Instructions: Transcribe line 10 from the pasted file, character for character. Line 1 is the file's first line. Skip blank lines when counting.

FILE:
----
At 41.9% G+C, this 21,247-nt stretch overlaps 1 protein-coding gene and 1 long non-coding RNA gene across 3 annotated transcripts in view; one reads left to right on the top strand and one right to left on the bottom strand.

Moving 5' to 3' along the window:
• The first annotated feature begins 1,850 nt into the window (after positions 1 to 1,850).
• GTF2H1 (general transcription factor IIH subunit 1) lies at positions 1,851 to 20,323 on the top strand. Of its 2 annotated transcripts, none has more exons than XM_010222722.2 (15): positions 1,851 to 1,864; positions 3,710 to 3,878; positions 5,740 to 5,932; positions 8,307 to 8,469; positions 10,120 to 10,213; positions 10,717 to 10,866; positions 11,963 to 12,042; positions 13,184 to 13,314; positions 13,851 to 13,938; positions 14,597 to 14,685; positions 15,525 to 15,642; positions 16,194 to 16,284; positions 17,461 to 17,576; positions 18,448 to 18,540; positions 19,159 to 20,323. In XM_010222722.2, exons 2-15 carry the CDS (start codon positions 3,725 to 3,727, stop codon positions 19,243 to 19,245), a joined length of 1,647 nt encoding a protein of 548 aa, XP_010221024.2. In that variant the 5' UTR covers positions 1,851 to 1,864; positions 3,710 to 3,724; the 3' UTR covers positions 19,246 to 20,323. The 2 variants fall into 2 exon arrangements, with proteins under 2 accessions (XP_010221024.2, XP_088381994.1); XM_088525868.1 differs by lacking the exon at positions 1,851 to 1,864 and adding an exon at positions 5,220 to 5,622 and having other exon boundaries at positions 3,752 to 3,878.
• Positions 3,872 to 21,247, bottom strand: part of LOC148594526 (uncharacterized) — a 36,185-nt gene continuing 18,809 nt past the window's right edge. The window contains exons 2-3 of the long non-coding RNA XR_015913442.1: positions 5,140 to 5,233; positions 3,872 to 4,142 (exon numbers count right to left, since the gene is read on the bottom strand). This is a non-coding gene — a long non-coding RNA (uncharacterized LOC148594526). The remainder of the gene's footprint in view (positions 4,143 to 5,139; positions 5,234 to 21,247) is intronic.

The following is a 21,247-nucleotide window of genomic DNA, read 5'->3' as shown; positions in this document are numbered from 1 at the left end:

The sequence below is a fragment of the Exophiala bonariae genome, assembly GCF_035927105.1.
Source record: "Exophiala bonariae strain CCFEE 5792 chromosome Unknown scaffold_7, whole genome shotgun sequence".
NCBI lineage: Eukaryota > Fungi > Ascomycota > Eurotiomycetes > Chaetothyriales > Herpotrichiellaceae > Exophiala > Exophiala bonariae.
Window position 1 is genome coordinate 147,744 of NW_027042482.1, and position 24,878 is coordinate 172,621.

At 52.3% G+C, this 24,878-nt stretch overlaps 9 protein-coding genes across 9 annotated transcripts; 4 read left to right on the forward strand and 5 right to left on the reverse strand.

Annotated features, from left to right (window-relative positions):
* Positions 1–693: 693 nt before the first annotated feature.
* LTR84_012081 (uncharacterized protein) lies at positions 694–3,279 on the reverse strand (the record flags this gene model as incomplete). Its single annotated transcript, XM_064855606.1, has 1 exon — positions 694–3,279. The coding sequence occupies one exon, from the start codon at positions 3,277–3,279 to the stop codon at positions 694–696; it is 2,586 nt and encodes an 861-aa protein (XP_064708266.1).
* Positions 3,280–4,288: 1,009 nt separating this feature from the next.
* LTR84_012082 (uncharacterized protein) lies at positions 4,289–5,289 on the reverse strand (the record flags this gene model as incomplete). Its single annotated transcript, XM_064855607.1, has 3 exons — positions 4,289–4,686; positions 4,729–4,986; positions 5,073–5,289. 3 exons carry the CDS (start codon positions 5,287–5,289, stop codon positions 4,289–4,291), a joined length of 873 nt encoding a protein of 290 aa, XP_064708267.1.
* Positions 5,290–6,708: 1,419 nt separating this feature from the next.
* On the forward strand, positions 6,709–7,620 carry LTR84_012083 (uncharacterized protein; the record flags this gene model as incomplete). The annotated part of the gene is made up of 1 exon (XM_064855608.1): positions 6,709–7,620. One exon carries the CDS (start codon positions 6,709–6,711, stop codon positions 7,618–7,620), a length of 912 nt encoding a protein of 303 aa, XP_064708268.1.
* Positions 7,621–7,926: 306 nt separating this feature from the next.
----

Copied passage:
Window position 1 is genome coordinate 147,744 of NW_027042482.1, and position 24,878 is coordinate 172,621.